Apr 13 2022Reviewed by Alex Smith
The method of superresolution structured illumination microscopy (SR-SIM) for observing the subcellular dynamics in living cells is exceptional. With hundreds to thousands of time points, which are the number of superresolution frames for continuous imaging, SR-SIM can achieve quick, optically sectioned (OS), superresolution (SR) observation.
As a result of a complex workflow and a huge number of calculations, the reconstruction algorithm for OS-SR-SIM causes a great computing burden. This effectively eliminates real-time imaging, as reconstructing a single SR image of 1024 × 1024 pixels takes 4 to 8 seconds.
Microscope operators should first navigate the promising field-of-view for their exploration in widefield mode, then switch to SR-SIM mode to obtain the raw images for SR-SIM, and then wait longer for a single SR image to appear after dedicated postprocessing. The disjointed workflow of the SIM setup prevents biologists from widely implementing SR-SIM.
Parallel computing tools like GPUs can currently be used to speed up SR reconstruction, however, the outcome is restricted to small raw image size.
Researchers from Xi’an Jiaotong University (XJTU, China) successfully created the “Joint Space and Frequency Reconstruction” (JSFR-SIM) rapid reconstruction algorithm to resolve both reconstruction speed and the missing cone problem. The study was published in the Advanced Photonics journal.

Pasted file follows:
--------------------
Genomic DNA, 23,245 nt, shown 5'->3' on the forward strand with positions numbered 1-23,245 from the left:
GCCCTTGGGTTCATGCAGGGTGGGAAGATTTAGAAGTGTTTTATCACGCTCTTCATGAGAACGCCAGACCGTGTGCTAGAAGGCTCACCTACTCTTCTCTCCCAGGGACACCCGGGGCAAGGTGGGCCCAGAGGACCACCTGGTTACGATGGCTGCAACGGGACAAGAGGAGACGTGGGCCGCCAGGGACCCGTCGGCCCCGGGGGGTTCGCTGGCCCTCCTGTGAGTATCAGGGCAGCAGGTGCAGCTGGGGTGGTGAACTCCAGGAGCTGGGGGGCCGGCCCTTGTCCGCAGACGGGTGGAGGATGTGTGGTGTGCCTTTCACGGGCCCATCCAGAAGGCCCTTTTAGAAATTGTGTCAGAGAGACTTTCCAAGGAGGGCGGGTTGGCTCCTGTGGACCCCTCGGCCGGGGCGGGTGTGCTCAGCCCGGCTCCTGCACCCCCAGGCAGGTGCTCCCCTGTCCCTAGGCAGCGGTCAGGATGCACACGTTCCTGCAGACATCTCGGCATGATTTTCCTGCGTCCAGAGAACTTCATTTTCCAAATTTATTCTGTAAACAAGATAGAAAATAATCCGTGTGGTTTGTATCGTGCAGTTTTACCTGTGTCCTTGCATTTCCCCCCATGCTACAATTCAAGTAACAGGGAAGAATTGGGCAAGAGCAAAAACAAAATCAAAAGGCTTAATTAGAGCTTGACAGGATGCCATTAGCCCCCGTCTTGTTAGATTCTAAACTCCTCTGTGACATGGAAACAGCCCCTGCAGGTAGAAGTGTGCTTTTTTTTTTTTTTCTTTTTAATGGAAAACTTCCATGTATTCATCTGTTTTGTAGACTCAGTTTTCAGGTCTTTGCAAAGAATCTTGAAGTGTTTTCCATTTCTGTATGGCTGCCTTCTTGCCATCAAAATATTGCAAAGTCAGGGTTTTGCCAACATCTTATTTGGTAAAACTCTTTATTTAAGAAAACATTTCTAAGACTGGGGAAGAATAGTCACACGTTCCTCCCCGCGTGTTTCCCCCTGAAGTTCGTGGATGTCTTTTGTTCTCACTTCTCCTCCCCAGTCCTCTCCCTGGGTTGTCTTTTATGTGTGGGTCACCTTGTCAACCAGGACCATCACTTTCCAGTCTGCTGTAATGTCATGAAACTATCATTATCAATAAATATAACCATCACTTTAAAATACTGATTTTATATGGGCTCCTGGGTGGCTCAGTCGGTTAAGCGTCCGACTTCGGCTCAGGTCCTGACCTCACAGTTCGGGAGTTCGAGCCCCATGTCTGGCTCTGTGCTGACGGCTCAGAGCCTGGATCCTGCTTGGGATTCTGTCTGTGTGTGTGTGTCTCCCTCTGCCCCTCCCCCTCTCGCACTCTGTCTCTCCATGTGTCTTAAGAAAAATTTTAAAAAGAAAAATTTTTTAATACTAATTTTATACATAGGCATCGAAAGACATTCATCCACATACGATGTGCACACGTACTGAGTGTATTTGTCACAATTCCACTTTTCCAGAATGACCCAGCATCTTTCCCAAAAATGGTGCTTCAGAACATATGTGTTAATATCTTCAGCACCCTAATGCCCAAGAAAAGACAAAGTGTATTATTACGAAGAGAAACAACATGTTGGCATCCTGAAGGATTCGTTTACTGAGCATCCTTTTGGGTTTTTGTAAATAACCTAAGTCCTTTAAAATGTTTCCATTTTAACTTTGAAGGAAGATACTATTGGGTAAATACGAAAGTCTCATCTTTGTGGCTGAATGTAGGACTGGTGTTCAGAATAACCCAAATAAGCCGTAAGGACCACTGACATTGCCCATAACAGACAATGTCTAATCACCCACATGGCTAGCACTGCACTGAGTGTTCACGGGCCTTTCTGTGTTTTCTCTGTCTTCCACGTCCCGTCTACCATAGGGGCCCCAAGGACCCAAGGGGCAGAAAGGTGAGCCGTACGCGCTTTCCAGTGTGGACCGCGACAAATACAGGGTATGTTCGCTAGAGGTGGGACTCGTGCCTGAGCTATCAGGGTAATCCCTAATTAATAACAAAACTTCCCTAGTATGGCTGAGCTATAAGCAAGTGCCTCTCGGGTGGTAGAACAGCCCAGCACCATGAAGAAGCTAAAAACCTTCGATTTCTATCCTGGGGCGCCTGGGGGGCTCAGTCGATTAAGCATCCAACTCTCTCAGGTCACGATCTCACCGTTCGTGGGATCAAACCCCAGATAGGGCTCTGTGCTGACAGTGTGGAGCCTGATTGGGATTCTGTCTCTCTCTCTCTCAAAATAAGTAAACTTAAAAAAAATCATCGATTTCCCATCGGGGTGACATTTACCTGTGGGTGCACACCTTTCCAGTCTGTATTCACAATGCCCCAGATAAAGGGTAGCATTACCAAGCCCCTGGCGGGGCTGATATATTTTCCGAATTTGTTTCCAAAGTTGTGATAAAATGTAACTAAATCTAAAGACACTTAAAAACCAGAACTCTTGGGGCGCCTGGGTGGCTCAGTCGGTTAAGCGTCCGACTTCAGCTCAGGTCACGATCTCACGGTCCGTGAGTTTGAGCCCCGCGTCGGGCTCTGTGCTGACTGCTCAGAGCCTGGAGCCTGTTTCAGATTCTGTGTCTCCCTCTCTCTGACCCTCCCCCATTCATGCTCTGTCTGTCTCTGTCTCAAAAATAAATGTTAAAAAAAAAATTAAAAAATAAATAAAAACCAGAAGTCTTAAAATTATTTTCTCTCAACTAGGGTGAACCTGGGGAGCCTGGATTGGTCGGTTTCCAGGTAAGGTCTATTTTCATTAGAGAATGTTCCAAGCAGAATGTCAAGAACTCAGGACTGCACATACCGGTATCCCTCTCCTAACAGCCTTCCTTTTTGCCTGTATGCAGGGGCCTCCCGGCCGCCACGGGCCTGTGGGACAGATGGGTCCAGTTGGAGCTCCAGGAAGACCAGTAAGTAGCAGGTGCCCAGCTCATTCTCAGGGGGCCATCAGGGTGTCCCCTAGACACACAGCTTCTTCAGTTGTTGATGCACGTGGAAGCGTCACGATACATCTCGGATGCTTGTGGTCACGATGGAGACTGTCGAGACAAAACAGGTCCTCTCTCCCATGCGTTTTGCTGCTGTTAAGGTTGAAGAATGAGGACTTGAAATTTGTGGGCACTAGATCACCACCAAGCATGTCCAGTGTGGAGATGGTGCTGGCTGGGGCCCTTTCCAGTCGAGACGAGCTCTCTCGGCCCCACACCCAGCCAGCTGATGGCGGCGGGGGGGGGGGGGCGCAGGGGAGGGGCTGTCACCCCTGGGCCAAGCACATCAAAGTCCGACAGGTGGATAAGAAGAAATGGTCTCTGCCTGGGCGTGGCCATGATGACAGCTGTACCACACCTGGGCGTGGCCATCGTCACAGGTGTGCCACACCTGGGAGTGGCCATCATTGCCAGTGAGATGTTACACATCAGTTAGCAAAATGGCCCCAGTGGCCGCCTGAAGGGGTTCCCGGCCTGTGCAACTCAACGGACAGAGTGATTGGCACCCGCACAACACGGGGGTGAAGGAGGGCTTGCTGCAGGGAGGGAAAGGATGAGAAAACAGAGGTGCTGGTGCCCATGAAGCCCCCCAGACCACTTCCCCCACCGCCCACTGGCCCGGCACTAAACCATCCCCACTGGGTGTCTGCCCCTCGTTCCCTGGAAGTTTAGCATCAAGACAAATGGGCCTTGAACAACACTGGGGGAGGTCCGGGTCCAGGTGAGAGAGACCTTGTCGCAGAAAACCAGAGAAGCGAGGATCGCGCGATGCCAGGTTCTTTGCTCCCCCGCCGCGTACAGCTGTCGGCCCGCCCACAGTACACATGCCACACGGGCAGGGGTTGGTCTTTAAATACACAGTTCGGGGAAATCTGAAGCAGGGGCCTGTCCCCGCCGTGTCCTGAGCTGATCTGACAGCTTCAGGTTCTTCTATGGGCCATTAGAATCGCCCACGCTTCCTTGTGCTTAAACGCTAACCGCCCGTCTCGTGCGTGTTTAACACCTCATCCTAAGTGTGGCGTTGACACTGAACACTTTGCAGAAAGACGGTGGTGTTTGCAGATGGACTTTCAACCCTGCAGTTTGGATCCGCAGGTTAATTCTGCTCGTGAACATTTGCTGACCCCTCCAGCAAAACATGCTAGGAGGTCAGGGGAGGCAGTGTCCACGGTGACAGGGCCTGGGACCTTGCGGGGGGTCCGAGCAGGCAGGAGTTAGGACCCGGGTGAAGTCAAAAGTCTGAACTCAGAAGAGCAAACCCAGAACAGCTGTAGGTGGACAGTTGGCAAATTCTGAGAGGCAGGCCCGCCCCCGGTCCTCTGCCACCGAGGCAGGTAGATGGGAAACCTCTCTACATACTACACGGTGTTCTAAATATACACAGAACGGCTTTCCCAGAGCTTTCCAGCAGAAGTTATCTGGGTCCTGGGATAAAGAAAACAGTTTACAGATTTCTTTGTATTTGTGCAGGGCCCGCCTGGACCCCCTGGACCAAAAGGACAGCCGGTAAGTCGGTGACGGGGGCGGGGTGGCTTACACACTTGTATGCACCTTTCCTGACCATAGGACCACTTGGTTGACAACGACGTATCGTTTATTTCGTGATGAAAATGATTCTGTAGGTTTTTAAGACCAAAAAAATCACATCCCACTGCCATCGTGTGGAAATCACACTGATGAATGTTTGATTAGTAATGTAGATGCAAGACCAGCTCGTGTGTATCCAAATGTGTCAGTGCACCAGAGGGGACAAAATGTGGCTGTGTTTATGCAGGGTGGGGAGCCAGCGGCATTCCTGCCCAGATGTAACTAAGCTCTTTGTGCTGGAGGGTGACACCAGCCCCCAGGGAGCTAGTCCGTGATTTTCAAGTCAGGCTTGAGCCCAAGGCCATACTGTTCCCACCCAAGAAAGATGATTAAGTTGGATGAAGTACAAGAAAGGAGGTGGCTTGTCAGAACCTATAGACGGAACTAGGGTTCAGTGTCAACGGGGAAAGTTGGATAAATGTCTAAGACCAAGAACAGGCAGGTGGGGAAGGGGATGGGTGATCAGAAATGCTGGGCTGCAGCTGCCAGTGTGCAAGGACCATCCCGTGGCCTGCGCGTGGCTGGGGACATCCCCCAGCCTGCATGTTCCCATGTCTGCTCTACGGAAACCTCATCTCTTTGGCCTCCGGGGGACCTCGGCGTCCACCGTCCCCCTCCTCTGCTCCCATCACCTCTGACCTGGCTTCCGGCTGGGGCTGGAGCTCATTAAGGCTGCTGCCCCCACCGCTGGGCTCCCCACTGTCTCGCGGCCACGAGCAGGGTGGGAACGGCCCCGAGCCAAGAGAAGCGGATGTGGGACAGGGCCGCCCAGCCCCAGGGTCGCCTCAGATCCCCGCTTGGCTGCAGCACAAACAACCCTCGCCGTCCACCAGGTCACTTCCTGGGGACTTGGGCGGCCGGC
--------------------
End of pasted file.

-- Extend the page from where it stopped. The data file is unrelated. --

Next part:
The scientists integrated a spatial domain processing technique with OS-SR-SIM in the frequency domain to improve image reconstruction speed as well as suppress the fuzzy background in thick cell images.
The reconstruction is 80 times faster than the extensively used Wiener-SIM. Importantly, the speed boost is not at the expense of image quality. The researchers used real-time live-cell observation of COS-7 cells to demonstrate the method’s effectiveness, uncovering insights into microtubule dynamics and rapid mitochondrial tubulation.
Complex intracellular dynamics can be visualized in real-time and the resulting images are quantitated using the JSFR-SIM method, which helps make locating and imaging a field-of-view at superresolution a simple and routine process. It is compatible with a variety of SIM modalities and uses the same hardware as the traditional 2D-SIM.
As a result, it can be used in a variety of new SIM modalities, such as pSIM, AO-SIM and GI-SIM, to reduce computational burden even when imaging thicker samples. This breakthrough has the potential to boost biologists’ productivity and make SR-SIM a more common tool in biomedical labs.
JSFR-SIM enables real-time visualization of microtubule and mitochondria dynamics. Video Credit: Wang et al.
Wang, Z., et al. (2022) High-speed image reconstruction for optically sectioned, super-resolution structured illumination microscopy. Advanced Photonics. doi.org/10.1117/1.AP.4.2.026003.